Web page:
Q-Learning: A Baby Step Towards Reinforcement Learning

Original article can be found here (source): Deep Learning on Medium

Q-Learning: A Baby Step Towards Reinforcement Learning

(Picture By Jessica Rocowitz On Unsplash)

Introduction To Reinforcement Learning:

Machine learning is primarily known for the supervised and unsupervised learning tasks. Here we would look into another interesting learning paradigm which has a special component called agent. An agent learns primarily by receiving signal which is called the reward signal. An example can be a robot which learns by receiving signals about where to move.

Terms Connected With Reinforcement Learning:

Here we shall see some of the important terms that are related to reinforcement learning.


It is a model which is supposed to fulfill a desired task. For an example self driving car can be an agent to fulfill the task of automated driving.


This is the world where the agent does all its action. It is also responsible to provide the agent a feedback about how it worked. Example the road for the self driving car.


This is basically the decision the agent takes in an environment. Example can be Steering a Car.

Reward Signal:

This is the response or feedback which the agent gets because of its action which is a scalar value.


A description of the environment as observed by the agent

Terminal State:

This is the state from where we can take no further action. Example can be reaching the destination or a trapped state by the self driving car.

Q- Learning:

After getting the basic idea about reinforcement learning let us now jump to the technique called q-learning. It is a basic algorithm which seeks to learn a policy that maximizes the reward.

Creating A Q-Table:

Creating a Q-table lies at the heart of this algorithm. We initialize the values of this matrix as zero. After every step taken we update and store the q-values. This table is considered as the reference table for our further actions.

q-table=np.zeros((state size,action size))

Updating The Table:

After initializing the table we are supposed to update the table. This happens when the agent interacts with the environment and updates the [action,state] pair accordingly.

The action can be of two types for example explore and exploit. Let us understand them.


Exploit based actions make the agent to take decisions on the maximum possible reward that can be availed in a given state.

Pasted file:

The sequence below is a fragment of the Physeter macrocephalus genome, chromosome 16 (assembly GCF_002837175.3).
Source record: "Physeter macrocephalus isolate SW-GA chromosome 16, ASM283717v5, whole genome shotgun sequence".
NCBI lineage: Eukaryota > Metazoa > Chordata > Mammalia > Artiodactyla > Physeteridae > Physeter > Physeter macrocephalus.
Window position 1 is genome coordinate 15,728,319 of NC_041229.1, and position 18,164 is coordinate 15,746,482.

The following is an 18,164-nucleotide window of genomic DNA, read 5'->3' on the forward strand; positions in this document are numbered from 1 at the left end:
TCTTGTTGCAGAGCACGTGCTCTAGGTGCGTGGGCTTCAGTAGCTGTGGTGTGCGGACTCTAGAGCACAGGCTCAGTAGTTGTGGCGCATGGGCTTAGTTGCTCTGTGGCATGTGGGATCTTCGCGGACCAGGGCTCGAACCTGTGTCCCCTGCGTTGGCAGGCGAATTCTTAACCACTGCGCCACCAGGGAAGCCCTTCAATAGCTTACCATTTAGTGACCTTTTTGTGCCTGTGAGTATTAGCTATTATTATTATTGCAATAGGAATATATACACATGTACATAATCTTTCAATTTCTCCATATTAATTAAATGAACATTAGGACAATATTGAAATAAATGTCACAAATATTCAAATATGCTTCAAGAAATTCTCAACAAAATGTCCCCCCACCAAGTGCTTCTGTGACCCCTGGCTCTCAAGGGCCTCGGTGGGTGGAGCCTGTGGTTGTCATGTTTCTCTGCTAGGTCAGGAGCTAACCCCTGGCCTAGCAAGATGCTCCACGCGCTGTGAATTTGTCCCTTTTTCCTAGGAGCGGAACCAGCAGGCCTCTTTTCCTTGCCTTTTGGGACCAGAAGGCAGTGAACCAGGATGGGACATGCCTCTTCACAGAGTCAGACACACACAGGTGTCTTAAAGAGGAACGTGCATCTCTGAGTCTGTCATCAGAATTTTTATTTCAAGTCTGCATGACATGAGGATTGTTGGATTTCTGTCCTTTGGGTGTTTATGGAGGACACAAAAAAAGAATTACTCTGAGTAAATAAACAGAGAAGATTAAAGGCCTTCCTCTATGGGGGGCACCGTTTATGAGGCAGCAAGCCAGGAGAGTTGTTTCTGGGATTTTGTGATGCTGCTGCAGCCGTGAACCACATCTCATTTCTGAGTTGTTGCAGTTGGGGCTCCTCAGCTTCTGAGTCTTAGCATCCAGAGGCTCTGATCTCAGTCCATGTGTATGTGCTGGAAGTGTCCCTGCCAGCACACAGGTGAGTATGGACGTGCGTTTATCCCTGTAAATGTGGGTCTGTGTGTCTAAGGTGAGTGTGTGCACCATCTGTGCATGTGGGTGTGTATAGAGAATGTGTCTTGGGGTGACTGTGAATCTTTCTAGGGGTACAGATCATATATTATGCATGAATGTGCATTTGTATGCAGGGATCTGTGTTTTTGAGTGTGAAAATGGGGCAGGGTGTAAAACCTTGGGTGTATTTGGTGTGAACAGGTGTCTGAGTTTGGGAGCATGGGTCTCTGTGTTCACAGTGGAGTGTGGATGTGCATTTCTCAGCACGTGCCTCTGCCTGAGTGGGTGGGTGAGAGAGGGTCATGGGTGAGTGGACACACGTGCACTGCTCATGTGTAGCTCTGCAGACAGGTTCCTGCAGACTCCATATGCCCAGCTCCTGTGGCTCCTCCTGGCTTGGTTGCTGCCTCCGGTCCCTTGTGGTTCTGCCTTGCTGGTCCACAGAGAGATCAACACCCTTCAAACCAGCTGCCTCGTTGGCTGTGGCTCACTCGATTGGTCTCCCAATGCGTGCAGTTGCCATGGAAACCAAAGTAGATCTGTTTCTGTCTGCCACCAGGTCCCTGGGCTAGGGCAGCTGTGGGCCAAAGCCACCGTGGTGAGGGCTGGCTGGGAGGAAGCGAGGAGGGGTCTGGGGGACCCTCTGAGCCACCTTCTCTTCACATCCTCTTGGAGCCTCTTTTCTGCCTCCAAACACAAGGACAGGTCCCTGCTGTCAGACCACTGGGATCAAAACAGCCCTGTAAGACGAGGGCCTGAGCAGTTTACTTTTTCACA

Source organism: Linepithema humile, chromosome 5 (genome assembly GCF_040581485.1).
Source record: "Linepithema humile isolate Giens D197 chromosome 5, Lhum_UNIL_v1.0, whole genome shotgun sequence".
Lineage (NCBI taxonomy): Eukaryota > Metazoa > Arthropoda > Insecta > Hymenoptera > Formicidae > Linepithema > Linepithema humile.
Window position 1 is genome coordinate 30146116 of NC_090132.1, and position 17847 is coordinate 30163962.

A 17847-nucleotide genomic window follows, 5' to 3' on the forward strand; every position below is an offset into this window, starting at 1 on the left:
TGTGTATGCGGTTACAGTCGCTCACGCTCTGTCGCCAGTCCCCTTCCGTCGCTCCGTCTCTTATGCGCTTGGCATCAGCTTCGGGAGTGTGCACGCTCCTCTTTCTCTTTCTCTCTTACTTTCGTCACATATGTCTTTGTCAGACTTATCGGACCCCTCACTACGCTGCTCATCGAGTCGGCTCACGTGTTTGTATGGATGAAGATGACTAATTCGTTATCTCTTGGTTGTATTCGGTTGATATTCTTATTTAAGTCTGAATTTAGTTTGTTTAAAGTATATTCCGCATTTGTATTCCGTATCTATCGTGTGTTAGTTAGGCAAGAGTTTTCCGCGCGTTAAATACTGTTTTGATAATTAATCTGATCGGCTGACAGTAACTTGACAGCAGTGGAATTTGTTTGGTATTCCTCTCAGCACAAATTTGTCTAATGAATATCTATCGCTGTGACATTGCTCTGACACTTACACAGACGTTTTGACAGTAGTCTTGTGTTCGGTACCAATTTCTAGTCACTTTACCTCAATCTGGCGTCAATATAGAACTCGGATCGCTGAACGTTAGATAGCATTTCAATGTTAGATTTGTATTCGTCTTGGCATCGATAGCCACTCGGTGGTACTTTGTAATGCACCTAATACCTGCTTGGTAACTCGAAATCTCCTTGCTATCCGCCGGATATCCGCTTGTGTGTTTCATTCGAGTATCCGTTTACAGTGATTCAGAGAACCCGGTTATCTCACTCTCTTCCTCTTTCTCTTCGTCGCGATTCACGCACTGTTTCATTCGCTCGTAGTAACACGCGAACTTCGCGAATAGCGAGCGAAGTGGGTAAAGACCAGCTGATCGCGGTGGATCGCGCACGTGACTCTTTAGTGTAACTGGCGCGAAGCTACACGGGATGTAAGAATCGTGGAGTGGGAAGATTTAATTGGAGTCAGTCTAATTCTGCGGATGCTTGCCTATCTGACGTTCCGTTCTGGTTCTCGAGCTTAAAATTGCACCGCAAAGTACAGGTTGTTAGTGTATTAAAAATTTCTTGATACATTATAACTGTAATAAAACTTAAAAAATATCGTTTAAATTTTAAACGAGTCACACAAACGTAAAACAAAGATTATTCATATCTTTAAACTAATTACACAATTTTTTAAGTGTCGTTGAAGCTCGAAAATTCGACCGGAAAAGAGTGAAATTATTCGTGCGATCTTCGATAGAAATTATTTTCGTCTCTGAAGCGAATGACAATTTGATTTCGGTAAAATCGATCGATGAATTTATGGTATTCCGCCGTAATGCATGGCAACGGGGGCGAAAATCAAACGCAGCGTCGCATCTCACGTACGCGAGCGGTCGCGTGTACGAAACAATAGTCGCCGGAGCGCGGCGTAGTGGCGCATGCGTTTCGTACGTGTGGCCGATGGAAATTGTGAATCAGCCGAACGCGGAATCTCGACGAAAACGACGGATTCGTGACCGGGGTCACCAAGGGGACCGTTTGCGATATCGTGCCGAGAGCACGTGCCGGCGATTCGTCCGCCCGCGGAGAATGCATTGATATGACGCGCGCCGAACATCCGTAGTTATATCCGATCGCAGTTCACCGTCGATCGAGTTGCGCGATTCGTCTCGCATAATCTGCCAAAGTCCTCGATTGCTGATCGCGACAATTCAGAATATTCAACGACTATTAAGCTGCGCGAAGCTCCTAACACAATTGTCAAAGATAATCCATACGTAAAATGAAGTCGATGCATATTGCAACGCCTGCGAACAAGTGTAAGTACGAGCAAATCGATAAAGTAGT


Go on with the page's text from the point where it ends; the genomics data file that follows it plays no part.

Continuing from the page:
In this method we allow the agent to select actions randomly instead of making a greedy choice. This way the agent is able to learn about new states unlike the previous method where agent’s action is largely dependent on the reward.

Both exploration and exploitation are required in reinforcement learning. Without exploration the agent won’t be able to know much about the environment whereas without exploitation agent won’t be able to take the correct decisions. Hence we would choose either of the action in a balanced way. We can choose a value epsilon to denote how much we would like to explore or exploit.

The Equation:

Now it is our turn to update the q-table. This can be achieved by the use of the following equation.

Q(state,action)=Q(state,action)+alpha[R(state,action)+gamma*max(Q(new state,action)- Q(state,action)]

Here state refers to the current state. The new state refers to the state reached by the agent after a certain action. The learning rate is alpha which signifies how much change we want in the old value based on the term that after that. Also one thing to notice is that gamma is the discount factor which is used to balance the future and immediate reward. It lies in [0,1]. A value of 1 signifies that the agent would give more importance to the current reward than the past rewards. Also the function R that we see is basically the reward which denotes how much the agent received after completing a certain action.

The above equation and all the factors discussed above would help us in filling the q-table.

In the next article we shall demonstrate an example based on q learning.